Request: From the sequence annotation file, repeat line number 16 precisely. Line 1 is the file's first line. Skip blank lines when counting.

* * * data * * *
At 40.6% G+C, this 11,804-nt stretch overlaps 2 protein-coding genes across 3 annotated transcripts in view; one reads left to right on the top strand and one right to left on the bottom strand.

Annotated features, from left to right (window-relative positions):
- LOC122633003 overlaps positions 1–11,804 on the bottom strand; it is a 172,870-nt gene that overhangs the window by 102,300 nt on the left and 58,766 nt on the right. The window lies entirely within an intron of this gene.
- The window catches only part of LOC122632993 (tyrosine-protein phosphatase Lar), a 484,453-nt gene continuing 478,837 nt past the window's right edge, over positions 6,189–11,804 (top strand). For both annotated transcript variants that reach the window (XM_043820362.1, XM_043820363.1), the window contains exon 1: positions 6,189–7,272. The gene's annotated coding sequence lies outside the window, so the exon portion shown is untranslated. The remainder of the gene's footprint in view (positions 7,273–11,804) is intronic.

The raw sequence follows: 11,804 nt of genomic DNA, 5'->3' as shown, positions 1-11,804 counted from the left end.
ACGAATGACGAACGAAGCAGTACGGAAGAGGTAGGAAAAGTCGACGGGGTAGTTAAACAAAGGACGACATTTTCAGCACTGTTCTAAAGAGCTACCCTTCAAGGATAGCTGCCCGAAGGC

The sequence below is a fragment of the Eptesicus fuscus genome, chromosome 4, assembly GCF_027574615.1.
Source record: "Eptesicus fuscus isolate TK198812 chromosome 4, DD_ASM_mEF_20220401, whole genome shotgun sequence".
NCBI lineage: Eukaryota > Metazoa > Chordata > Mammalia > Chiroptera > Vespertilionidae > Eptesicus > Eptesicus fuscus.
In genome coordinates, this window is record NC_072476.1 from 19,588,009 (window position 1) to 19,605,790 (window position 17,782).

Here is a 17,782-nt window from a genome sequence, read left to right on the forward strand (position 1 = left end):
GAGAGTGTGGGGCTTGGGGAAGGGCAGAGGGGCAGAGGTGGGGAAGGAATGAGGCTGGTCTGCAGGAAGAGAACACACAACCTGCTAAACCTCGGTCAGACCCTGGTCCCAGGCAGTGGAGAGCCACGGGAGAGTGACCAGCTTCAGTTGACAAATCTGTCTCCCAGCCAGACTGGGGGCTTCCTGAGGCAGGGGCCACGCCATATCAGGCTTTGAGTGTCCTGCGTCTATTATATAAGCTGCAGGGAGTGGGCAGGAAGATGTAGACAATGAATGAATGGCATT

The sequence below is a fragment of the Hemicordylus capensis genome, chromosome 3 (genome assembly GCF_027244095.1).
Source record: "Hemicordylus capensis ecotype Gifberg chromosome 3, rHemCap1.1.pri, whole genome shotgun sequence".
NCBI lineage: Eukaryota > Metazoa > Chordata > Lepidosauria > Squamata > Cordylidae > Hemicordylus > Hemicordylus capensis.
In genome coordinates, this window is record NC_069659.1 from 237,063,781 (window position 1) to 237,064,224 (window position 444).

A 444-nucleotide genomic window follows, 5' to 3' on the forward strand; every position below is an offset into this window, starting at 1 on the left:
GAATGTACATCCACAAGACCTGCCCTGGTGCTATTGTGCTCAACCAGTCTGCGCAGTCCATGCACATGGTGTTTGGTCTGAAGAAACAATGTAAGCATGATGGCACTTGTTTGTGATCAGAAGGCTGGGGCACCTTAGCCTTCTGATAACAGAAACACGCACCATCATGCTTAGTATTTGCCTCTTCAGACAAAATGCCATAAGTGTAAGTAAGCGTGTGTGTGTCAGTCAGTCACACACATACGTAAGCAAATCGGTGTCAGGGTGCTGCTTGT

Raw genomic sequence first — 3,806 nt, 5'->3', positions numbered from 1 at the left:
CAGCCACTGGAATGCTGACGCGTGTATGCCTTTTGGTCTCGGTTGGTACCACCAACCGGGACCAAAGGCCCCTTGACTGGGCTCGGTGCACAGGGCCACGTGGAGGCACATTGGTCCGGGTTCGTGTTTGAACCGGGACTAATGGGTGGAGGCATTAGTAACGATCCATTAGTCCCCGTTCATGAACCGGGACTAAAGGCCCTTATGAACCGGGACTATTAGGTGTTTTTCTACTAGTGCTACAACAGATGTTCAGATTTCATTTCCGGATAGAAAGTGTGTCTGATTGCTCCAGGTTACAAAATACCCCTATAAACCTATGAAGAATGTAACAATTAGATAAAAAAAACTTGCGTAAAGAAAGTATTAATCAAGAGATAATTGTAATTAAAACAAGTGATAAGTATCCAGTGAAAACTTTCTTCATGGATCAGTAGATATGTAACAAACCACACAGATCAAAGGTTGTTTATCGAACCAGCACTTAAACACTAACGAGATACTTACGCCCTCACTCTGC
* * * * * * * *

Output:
In genome coordinates, this window is record NC_069659.1 from 237,063,781 (window position 1) to 237,064,224 (window position 444).